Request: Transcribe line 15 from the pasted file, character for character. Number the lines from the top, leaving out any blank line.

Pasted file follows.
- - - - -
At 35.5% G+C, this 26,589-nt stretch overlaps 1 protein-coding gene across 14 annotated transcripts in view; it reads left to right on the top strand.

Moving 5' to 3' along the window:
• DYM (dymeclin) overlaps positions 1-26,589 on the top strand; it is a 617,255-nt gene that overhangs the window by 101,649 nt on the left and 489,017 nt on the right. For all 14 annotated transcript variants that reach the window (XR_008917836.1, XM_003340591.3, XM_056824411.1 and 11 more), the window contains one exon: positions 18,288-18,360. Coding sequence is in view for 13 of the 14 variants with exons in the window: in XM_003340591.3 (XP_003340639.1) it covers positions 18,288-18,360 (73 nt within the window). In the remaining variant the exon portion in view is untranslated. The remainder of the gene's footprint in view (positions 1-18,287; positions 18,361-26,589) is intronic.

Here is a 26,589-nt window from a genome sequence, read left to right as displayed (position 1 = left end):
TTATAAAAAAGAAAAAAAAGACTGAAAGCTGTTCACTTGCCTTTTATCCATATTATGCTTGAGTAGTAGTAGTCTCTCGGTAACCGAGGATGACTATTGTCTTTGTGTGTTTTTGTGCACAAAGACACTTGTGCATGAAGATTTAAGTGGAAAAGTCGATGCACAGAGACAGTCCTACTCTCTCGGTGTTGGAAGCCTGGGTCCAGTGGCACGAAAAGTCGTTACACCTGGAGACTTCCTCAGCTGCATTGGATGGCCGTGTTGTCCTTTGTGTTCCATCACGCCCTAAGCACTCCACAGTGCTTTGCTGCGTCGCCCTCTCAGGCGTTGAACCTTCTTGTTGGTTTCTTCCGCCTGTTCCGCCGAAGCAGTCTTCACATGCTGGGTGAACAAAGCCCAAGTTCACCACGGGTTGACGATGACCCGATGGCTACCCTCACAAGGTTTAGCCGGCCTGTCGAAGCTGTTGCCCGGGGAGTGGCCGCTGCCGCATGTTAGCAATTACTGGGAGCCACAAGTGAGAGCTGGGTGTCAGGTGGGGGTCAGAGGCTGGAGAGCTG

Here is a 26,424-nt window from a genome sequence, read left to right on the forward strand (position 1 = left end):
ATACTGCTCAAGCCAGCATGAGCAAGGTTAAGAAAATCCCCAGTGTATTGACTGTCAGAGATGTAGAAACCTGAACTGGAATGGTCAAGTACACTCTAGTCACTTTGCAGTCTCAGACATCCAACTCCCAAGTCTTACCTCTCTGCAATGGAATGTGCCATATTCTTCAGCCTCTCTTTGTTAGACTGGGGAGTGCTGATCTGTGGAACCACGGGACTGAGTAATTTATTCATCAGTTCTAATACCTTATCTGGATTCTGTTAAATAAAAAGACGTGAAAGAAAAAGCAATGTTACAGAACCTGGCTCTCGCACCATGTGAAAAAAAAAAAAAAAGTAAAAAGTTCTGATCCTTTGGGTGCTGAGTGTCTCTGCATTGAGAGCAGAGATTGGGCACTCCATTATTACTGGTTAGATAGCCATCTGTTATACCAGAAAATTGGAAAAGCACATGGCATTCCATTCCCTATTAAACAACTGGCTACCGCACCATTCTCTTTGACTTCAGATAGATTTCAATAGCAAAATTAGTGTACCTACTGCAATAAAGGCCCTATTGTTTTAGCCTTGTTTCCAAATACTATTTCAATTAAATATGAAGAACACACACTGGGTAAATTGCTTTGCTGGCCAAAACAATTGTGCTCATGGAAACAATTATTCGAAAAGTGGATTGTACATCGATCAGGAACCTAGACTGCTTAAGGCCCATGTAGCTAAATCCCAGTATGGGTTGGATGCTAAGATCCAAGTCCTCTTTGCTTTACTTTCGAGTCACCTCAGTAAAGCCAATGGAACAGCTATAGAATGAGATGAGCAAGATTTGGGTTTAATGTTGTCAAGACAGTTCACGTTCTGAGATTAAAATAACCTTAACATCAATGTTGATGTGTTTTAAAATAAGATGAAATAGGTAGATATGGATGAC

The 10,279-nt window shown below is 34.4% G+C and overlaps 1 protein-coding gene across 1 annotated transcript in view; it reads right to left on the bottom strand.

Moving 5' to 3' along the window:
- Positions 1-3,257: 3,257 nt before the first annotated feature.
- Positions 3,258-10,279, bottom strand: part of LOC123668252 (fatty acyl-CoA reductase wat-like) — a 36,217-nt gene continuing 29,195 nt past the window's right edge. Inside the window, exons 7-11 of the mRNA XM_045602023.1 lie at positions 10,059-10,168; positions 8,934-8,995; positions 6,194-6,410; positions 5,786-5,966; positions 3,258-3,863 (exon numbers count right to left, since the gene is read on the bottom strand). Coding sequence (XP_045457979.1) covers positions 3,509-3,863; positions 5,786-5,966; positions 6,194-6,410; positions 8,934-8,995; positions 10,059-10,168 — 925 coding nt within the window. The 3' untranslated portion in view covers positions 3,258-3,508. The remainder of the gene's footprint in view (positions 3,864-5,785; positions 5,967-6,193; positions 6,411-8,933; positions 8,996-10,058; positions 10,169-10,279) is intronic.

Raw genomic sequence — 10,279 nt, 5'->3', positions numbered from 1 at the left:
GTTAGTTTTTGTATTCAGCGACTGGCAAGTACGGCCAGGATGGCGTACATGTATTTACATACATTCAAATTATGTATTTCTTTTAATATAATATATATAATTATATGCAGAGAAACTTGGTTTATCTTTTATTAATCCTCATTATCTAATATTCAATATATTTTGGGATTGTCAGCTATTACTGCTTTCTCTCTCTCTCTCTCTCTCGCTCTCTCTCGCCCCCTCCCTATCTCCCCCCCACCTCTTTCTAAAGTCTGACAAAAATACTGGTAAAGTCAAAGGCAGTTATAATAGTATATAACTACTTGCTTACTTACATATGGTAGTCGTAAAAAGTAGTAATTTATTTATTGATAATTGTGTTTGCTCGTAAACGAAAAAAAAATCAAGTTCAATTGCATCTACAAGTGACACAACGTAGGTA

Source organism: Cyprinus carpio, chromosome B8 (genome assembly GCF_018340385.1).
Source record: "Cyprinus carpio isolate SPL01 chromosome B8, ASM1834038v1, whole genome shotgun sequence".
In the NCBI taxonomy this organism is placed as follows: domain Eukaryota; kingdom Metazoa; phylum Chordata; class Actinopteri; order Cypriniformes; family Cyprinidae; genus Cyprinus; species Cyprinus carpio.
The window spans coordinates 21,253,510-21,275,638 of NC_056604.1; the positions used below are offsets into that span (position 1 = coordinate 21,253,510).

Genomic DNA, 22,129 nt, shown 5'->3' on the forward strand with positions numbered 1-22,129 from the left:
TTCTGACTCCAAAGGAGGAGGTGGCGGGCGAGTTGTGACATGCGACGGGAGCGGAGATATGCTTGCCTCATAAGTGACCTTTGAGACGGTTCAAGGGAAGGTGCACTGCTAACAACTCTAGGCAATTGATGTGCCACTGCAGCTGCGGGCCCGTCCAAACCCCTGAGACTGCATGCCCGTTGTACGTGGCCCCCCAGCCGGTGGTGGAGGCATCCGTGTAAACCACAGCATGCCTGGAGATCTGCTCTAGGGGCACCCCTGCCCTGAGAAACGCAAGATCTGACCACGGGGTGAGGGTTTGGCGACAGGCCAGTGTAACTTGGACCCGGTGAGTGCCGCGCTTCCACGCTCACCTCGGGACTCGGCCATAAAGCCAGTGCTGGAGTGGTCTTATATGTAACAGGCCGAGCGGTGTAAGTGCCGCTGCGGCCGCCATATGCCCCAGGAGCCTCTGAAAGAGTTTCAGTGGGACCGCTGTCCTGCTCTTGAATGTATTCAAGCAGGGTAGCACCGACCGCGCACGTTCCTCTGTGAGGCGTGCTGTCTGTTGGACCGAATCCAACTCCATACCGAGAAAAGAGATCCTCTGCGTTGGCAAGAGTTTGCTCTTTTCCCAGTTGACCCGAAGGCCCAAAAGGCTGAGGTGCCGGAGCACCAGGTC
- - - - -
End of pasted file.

Source record: "Cyprinus carpio isolate SPL01 chromosome B8, ASM1834038v1, whole genome shotgun sequence".